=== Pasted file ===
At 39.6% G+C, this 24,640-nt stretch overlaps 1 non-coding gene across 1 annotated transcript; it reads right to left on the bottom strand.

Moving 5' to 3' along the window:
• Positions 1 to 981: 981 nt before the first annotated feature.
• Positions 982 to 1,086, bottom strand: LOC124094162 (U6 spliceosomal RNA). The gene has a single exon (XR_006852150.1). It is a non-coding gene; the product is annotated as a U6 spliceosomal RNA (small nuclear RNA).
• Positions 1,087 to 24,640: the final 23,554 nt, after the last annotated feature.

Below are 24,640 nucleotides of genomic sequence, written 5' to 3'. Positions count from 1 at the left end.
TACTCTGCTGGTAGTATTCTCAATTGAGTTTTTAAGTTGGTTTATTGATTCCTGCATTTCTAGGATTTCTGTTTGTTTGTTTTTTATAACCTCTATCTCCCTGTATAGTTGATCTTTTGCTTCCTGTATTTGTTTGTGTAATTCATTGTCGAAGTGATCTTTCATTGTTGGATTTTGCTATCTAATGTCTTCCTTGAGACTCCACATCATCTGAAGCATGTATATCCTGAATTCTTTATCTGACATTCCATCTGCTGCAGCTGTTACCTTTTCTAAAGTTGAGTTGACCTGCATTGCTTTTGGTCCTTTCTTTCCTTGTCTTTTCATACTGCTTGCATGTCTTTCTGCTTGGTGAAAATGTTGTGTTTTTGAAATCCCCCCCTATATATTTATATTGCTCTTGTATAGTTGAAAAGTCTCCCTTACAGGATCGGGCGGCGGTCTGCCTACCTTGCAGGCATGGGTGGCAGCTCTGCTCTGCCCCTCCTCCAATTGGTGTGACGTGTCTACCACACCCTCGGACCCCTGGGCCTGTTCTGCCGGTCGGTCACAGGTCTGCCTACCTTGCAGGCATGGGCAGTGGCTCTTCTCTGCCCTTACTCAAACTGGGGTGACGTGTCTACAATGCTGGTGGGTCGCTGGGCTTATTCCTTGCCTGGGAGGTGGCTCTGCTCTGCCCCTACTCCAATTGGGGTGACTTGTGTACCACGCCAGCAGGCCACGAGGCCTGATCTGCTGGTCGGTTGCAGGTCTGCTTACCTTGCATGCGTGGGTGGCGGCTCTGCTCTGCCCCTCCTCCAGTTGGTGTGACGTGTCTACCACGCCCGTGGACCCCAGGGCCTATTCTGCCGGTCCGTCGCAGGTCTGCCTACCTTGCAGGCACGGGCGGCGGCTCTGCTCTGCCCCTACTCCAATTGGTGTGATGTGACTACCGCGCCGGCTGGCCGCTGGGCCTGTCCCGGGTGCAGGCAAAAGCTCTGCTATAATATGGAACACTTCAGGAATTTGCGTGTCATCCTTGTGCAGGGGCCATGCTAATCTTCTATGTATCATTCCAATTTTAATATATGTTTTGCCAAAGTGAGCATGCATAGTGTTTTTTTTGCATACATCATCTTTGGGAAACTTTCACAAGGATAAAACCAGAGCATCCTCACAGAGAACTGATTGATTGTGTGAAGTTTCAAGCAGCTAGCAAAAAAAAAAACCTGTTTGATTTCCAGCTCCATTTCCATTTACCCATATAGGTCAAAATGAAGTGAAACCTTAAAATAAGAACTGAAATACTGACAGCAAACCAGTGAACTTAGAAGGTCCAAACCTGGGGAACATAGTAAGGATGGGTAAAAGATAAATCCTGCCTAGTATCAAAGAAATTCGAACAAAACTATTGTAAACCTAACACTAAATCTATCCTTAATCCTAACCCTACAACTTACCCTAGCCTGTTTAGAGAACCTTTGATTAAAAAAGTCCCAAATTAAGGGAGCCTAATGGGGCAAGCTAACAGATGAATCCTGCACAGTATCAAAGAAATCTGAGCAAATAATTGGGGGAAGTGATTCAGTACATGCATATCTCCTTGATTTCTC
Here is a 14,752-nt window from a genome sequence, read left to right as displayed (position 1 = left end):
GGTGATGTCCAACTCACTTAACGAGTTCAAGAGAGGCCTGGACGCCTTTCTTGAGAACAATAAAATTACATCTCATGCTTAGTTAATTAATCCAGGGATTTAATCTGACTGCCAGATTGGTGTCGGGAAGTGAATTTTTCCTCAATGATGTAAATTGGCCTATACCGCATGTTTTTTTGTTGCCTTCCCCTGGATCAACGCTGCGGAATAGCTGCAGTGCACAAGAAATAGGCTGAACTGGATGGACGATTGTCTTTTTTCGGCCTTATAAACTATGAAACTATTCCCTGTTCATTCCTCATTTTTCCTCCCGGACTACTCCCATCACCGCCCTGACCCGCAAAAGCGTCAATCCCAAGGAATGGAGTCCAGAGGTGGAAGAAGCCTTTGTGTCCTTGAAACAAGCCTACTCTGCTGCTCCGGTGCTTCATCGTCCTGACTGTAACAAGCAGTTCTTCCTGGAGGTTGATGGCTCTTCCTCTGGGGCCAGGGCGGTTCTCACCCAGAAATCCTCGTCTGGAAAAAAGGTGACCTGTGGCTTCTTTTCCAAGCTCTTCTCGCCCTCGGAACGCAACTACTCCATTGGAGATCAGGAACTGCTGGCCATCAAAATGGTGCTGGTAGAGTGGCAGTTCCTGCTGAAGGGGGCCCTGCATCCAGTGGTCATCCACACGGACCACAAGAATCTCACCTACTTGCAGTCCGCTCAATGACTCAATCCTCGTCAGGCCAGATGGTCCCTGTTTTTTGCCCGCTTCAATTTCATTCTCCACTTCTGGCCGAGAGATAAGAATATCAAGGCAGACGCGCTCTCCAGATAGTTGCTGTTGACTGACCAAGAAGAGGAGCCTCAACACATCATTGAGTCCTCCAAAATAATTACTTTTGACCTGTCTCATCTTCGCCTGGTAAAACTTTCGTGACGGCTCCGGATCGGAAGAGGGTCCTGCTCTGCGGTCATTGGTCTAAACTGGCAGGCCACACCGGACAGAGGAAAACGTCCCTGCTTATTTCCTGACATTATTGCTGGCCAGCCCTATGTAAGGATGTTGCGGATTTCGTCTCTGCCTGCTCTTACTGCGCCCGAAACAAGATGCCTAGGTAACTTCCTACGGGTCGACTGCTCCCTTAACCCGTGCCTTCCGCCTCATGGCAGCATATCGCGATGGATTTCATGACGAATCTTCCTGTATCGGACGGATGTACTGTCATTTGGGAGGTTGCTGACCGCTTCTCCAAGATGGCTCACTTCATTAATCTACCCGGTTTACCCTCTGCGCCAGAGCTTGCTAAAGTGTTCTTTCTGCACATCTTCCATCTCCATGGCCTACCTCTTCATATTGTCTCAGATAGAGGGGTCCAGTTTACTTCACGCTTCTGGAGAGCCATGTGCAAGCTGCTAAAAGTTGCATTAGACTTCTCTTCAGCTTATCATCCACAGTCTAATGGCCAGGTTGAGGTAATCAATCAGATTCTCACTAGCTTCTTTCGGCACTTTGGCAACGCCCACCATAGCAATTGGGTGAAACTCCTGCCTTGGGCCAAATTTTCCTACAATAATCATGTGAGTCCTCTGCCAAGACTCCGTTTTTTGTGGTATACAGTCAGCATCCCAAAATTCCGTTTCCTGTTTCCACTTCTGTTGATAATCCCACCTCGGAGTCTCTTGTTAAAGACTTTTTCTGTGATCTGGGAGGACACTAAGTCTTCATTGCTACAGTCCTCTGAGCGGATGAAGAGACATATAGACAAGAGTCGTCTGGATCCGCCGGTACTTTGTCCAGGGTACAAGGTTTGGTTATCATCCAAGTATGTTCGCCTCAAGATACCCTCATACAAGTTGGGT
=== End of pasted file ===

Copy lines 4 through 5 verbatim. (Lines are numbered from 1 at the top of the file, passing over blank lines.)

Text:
• Positions 982 to 1,086, bottom strand: LOC124094162 (U6 spliceosomal RNA). The gene has a single exon (XR_006852150.1). It is a non-coding gene; the product is annotated as a U6 spliceosomal RNA (small nuclear RNA).
• Positions 1,087 to 24,640: the final 23,554 nt, after the last annotated feature.